Nuts Over Carbs for Diabetes

Nuts Over Carbs for DiabetesNuts Over Carbs for Diabetes: A recent study shows that when those dealing with type 2 diabetes switched out some of their regular carbohydrates for a half cup of mixed nuts each day, the participants’ blood sugar levels and LDL cholesterol levels dipped slightly over three months. This is no reason to eat nuts all day long, but it’s a good enough reason to think about throwing in some nuts in place of the carbs each day.

The study was led by David J.A. Jenkins, M.D., of St. Michael’s Hospital in Toronto, Canada. He “randomly assigned subjects to one of three treatments (daily supplements) for three months: mixed nuts (75 g/day; 40 patients), half portion of nuts (38 patients), or muffins (39 patients).”

The study had 117 patients coping with type 2 diabetes, and the study showed that the group that ate two ounces of nuts daily instead of carbs improved both glycemic control and serum lipids. The results of the study were published in the Diabetes Care.

We all know that nuts are high in calories, and we also know that they contain fats that are good for us. Nuts contain unsaturated fats, monounsaturated and polyunsaturated, the so-called healthy fats. These fats are believed to lower the LDL cholesterol levels, which is the bad cholesterol that clogs the arteries. Nuts also contain fiber, vitamin E, omega-3 fatty acids, plant sterols, and L-argine.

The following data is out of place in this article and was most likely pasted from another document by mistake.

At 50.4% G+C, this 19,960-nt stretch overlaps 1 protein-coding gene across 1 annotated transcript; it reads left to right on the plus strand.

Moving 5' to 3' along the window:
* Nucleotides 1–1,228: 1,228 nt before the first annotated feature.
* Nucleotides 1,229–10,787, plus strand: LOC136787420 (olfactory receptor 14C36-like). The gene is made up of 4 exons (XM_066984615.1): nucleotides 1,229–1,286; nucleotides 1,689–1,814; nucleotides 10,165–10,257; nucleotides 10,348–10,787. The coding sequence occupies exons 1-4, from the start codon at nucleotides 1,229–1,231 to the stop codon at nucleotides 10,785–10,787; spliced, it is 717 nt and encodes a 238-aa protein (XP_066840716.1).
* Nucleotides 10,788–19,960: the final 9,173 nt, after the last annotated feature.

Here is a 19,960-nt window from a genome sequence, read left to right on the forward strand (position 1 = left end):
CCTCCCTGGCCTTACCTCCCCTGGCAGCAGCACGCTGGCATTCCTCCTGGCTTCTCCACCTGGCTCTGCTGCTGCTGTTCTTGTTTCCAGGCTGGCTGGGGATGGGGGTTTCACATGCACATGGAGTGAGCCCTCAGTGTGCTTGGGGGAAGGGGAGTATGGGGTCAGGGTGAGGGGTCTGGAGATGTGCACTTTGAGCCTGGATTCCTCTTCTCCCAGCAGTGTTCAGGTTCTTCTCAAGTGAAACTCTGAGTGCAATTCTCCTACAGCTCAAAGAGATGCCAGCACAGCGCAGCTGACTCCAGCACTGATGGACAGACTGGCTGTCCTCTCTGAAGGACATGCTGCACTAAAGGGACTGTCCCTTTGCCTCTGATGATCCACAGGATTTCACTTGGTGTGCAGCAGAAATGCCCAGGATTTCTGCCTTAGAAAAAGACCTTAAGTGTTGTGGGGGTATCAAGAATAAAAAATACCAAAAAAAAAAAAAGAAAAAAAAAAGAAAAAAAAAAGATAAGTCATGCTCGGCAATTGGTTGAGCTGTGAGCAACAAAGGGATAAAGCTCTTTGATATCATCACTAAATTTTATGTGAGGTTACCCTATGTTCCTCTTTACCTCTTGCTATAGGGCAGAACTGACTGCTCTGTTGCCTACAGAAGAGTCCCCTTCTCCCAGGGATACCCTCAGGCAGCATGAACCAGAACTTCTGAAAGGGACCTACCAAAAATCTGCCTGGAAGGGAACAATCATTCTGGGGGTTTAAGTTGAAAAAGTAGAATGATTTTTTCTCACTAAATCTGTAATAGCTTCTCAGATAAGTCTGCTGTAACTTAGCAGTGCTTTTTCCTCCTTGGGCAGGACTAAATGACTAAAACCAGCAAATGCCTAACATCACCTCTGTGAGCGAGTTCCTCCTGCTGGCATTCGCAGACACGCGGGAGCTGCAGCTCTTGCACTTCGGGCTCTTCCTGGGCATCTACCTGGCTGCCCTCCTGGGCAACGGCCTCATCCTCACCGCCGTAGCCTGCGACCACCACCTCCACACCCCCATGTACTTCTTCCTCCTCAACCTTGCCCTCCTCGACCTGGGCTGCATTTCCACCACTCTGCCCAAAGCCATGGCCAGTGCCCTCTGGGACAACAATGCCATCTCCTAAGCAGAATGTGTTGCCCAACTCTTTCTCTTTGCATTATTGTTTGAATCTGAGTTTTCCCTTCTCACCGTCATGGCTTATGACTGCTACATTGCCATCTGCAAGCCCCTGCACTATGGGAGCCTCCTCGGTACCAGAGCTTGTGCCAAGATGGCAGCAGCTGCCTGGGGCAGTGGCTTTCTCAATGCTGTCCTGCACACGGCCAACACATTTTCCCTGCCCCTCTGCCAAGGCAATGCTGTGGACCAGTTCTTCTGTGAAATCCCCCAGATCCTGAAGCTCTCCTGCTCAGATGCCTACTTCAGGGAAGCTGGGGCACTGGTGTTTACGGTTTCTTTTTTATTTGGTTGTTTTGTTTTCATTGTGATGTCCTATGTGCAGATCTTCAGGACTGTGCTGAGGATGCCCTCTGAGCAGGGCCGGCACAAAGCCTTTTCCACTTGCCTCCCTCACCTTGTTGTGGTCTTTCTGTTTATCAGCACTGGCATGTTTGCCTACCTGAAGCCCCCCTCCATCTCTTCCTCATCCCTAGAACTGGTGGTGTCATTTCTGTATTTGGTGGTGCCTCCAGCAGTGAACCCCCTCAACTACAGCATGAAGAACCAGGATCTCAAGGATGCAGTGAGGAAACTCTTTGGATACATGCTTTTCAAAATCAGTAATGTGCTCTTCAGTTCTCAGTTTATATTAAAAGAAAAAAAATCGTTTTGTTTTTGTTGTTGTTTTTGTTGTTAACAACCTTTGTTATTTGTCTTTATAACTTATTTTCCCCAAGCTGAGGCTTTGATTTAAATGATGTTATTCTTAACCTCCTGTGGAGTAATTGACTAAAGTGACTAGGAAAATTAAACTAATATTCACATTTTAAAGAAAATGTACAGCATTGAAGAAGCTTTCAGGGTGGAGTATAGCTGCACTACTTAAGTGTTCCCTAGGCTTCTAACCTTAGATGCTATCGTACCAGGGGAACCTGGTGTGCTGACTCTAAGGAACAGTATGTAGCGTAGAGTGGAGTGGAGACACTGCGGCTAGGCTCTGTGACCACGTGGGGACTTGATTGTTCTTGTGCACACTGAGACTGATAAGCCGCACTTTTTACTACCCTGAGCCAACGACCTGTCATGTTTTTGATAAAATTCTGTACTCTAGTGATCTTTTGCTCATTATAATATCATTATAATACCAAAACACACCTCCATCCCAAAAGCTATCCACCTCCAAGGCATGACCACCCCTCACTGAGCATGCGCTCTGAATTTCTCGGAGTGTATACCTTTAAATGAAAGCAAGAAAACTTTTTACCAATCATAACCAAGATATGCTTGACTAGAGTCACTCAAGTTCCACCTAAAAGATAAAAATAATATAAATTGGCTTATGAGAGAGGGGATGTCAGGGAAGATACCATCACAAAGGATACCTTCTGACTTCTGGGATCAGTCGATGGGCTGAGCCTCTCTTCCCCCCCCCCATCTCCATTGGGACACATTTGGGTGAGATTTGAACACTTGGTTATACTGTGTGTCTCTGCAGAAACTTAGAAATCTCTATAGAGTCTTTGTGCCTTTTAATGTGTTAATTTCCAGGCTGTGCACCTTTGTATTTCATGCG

The nuts used in this study were unsalted almonds, pecans, hazelnuts, pistachios, walnuts, cashews, macadamias and peanuts. There were three groups in the study: Muffin group, full-nut group and half-nut group. The muffin group ate a “healthy” muffin, so called because the muffin was made of whole wheat products, sweetened with apple concentrate, and had no sugar added. This combination of ingredients had similar protein content to the nuts used in the study because of the egg white and skim milk powder that was contained in the muffin.

The patients in the full-nut group had a decrease in their A1C levels (0.21 percent), but the muffin group showed no such decrease. The LDL levels in the full-nut group decreased significantly, whereas the muffin group showed no such decrease.

It is known that nuts are good for you, but so is olive oil and avocadoes. This current study did not take into account the possible benefits of olive oil and avocadoes.

So you might want to think about tossing out the muffin for breakfast and replacing it with nuts. Also work in a good dose of cardio exercise for approximately 30 minutes per day and add a little light weights three or four times a week.

In some cases, type 2 diabetes can be controlled through diet and exercise, avoiding the use of oral medications, but always follow your doctor’s instructions, even before going heavy on the nuts. This study group was a group of participants who were already on medication for their type 2 diabetes and were considered to have good control over their blood sugar levels.